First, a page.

Earnings per share excluding one-time items rose to 7.15 rand in the year through March, the company said today in a statement. That was in line with the 7.14-rand average estimate of 13 analysts surveyed by Bloomberg. Net income also gained 22 percent to 1.87 billion rand.
“Our cautious approach to credit has resulted in cash sales growth of 16.1 percent outstripping credit sales growth of 9.6 percent,” Chief Executive Officer Stuart Bird said in the statement. “We may have lost some sales opportunities by restricting our credit growth, but we are confident that this approach remains the right one.”
South African retailers have been struggling as consumer spending slides amid high unemployment and rising inflation. The country’s retail-sales growth slowed to 1 percent in March from 2.3 percent the previous month, while the economy contracted during the first quarter for the first time since a 2009 recession.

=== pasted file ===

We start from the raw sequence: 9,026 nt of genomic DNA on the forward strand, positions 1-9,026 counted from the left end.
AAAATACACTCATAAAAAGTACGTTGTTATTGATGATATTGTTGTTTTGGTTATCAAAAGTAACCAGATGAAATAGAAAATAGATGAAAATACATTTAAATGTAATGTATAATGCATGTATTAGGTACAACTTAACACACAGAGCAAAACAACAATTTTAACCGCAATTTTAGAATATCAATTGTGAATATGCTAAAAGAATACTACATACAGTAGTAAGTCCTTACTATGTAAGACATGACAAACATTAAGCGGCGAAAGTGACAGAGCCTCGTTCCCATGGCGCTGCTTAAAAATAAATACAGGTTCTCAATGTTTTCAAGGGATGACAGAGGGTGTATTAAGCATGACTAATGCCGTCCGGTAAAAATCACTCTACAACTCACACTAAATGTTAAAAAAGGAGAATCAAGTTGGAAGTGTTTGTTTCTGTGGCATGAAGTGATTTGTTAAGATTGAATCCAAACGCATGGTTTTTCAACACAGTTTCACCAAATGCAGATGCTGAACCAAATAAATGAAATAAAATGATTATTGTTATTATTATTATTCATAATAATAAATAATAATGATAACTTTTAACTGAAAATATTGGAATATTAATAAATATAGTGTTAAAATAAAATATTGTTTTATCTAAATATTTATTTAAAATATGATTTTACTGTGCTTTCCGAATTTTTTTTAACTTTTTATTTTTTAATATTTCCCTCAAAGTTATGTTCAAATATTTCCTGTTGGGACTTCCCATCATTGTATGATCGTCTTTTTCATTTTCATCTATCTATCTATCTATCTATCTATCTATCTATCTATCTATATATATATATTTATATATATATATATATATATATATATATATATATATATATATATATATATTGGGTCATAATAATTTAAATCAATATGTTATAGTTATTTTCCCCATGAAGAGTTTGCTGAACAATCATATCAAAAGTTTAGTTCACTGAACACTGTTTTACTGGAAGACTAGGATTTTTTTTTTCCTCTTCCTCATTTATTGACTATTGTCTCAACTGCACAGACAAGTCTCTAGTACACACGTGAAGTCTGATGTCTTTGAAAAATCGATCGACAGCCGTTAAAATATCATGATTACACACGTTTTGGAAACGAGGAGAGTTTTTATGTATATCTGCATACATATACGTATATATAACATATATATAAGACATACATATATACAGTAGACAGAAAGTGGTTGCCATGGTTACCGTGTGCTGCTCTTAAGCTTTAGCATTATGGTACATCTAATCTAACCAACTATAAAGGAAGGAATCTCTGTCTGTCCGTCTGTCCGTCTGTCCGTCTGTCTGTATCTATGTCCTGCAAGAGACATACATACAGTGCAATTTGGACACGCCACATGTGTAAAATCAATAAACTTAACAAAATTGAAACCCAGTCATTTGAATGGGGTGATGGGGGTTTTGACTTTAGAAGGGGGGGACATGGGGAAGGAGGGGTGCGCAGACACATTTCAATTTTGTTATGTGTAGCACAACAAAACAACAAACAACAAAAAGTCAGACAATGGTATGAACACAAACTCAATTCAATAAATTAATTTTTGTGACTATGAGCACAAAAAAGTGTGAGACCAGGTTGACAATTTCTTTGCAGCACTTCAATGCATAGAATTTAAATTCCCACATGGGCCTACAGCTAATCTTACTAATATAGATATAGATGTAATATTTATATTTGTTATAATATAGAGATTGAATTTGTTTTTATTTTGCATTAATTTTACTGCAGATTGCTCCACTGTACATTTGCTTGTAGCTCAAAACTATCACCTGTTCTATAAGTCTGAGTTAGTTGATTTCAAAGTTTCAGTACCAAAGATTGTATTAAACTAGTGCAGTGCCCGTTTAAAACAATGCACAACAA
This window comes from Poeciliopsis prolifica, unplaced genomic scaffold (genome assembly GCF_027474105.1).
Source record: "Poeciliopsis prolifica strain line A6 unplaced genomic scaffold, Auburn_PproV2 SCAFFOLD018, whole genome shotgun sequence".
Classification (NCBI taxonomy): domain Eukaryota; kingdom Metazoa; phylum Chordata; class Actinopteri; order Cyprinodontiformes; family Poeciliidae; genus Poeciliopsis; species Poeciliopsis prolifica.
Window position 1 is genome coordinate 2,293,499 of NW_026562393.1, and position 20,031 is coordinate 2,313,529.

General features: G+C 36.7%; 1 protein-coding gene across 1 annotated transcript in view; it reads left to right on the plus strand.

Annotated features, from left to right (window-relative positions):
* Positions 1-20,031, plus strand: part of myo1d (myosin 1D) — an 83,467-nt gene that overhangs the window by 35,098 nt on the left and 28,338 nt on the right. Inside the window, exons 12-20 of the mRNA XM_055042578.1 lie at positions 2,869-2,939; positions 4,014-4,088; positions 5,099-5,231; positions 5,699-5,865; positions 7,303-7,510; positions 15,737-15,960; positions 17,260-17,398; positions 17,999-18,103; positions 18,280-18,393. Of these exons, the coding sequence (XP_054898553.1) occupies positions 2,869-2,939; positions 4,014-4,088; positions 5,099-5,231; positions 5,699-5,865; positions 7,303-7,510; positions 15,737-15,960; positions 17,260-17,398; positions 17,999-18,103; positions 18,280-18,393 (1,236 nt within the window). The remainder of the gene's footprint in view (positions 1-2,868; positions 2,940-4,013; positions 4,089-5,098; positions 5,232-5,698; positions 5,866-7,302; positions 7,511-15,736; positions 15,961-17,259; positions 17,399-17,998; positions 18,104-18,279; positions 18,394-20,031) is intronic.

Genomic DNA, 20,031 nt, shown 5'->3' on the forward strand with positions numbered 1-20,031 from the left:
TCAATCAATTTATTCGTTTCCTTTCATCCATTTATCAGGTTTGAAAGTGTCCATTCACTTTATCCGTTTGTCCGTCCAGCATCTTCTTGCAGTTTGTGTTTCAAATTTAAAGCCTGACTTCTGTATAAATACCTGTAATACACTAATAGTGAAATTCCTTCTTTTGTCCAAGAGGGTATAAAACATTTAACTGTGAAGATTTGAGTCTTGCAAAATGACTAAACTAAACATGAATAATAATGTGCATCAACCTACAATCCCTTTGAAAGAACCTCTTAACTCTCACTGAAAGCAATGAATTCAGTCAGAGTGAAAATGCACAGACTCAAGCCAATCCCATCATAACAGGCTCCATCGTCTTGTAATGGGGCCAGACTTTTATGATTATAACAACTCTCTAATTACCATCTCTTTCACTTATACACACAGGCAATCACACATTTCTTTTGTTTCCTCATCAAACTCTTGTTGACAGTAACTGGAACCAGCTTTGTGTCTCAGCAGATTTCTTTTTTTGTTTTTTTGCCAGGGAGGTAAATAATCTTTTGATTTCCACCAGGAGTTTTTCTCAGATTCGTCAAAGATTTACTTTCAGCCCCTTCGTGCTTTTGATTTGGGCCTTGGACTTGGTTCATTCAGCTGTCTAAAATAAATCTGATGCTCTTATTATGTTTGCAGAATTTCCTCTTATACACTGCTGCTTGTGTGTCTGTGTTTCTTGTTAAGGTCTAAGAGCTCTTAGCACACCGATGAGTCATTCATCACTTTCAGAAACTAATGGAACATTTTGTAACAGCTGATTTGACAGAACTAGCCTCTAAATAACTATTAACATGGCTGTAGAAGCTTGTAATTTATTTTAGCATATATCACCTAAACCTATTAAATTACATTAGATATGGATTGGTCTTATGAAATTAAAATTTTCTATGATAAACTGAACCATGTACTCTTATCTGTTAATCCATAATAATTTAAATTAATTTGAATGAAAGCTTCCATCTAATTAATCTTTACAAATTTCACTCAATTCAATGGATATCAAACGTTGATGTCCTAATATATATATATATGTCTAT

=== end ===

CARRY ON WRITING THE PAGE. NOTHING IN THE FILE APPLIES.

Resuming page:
Mr Price’s target customers are in the mid-to-high-income bracket and have been less affected by rising inflation and interest rates, the company said. That could change if those trends continue and shoppers are forced to alter spending habits and reduce debt, it said.
Mr Price shares fell 0.9 percent to 166.99 rand as of the market close in Johannesburg, paring their gain for the year to 2 percent. That compares with a 3.7 percent increase on the 11-company FTSE/JSE Africa General Retailers Index.
Cash sales, which make up almost 81 percent of Mr Price’s total revenue, will probably increase as the Durban-based company expands in Africa, Bird said. Sales in Nigeria and Ghana almost doubled over the year while online sales increased threefold, according to the company.
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